Weekly Reason-Rupe Surveys Archive 2011 November 1-31

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For 62 Percent of Americans, the Justification for Stimulus Spending Falls Flat

The justification for several rounds of stimulus spending, as President Obama explains it, is to boost hiring and provide a “jolt” to the stalled economy. However, a recent IPSOS Public Affairs poll finds that a clear majority of Americans are not convinced these stimulus policies have had a positive or meaningful impact on the economy. Rather, 62 percent believe that the stimulus bills Congress has approved in recent years have resulted in greater debt, compared to 28 percent who believe they have helped the economy. Moreover, 82 percent of Republicans and 63 percent of Independents agree that stimulus spending created more debt, compared to 44 percent of Democrats. 

Voters also report that the U.S. budget deficit will impact their vote choice. Sixty two percent of Americans say a candidate’s efforts to reduce the budget deficit will be “very important” in their decision to vote for that candidate. A majority is reached among all major political groups, including 72 percent of Republicans, 59 percent of Independents, and 52 percent of Democrats.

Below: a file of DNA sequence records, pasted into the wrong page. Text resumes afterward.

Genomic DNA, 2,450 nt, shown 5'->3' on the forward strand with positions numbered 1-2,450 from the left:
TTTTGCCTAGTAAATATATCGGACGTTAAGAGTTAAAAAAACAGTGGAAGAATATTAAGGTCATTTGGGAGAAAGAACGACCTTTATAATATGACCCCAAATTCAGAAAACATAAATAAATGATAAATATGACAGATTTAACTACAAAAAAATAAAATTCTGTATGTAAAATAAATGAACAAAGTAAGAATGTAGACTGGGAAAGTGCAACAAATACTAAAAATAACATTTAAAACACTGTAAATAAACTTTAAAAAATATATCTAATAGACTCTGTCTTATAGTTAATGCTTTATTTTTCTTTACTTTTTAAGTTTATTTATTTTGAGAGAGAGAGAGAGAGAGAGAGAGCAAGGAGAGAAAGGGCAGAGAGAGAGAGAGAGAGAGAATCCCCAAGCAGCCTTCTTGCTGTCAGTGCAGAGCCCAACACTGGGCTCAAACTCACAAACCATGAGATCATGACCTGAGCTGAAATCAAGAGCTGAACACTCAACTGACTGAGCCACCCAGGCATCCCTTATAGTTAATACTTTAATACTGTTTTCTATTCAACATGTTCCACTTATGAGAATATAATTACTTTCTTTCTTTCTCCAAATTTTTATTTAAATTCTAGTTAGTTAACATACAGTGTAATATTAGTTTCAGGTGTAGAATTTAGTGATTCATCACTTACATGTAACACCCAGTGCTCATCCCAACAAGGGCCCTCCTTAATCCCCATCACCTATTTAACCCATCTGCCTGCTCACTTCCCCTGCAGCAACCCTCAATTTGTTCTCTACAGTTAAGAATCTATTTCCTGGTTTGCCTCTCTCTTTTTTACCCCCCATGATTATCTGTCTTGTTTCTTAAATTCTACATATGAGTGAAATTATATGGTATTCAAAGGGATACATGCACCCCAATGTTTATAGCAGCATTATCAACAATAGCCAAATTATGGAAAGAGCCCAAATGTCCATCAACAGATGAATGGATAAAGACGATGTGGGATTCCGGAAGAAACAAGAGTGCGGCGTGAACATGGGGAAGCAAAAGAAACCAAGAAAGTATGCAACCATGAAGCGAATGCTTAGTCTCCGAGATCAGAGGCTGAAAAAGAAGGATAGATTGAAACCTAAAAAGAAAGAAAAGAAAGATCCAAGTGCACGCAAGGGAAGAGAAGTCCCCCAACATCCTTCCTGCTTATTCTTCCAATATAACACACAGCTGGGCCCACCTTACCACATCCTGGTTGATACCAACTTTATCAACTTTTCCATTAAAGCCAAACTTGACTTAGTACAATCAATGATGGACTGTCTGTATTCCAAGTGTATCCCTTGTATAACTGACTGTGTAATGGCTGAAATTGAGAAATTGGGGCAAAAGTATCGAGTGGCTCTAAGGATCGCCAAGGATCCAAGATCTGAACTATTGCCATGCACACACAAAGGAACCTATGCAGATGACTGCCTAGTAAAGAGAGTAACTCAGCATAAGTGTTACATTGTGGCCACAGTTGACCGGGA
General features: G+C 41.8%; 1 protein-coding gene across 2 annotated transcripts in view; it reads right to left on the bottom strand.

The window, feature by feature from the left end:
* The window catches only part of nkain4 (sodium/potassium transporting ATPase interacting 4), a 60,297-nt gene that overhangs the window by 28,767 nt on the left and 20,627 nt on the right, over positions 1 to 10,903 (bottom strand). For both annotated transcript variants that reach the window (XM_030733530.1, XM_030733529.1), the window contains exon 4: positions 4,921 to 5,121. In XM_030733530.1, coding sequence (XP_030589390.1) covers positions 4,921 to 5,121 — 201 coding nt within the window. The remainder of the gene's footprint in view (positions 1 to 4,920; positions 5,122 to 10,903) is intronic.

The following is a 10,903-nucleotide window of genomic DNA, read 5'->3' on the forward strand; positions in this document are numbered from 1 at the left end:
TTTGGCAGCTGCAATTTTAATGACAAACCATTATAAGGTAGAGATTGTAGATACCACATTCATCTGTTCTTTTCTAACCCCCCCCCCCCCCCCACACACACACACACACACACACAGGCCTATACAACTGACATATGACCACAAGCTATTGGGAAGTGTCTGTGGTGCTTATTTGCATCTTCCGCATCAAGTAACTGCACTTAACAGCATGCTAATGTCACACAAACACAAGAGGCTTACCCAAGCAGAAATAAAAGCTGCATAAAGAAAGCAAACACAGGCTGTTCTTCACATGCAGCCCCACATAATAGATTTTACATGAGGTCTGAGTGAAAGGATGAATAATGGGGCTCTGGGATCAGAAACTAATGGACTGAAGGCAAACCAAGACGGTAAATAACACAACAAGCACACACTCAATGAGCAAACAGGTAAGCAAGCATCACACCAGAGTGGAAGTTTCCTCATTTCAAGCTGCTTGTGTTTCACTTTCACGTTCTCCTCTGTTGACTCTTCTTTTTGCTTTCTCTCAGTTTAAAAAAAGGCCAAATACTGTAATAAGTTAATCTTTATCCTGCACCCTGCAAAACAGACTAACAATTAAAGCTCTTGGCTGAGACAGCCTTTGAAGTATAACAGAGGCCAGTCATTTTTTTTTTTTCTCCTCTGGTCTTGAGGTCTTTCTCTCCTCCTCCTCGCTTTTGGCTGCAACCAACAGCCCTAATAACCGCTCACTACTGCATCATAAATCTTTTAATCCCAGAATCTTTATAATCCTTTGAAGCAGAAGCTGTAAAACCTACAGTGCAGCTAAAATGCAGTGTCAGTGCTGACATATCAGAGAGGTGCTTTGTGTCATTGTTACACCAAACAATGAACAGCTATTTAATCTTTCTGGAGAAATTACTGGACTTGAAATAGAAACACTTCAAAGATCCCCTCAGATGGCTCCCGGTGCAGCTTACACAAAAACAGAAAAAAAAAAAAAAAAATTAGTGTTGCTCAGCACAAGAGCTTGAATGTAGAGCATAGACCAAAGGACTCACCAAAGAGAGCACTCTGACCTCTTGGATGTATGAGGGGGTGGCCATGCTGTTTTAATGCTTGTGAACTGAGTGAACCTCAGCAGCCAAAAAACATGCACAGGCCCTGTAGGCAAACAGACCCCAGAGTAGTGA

Not surprisingly, an even larger number, 77 percent of Americans, say that a candidate’s efforts to create jobs will be “very important” in their decision to vote for that candidate. A clear majority is also reached among major political groups, with 84 percent among Republicans, 64 percent among Independents, and 78 percent among Democrats.

Survey Methods: Ipsos Poll conducted for Reuters, November 2011

These are findings from an Ipsos poll conducted for Reuters from October 31st through Nov 3rd, 2011. For the survey, a nationally representative, randomly selected sample of exactly 1,106 adults aged 18 and older across the United States was interviewed by Ipsos via live telephone interviewing on landlines and cell phones. With a sample of this size, the results are considered accurate within 3 percentage points, 19 times out of 20, of what they would have been had the entire adult population in the U.S. been polled.

All sample surveys and polls may be subject to other sources of error, including, but not limited to coverage error and measurement error. These data were weighted to ensure that the sample composition reflects that of the actual U.S. population according to U.S. Census figures. Respondents had the option to be interviewed in English or Spanish. Please note that throughout this document, figures based on Independent voters are indicative only due to small sample size. Figures marked by an asterisk (*) indicate a percentage value of greater than zero but less than one half of a per cent. Where figures do not sum to 100, this is due to the effects of rounding. Responses are based on the full sample of adults unless otherwise noted.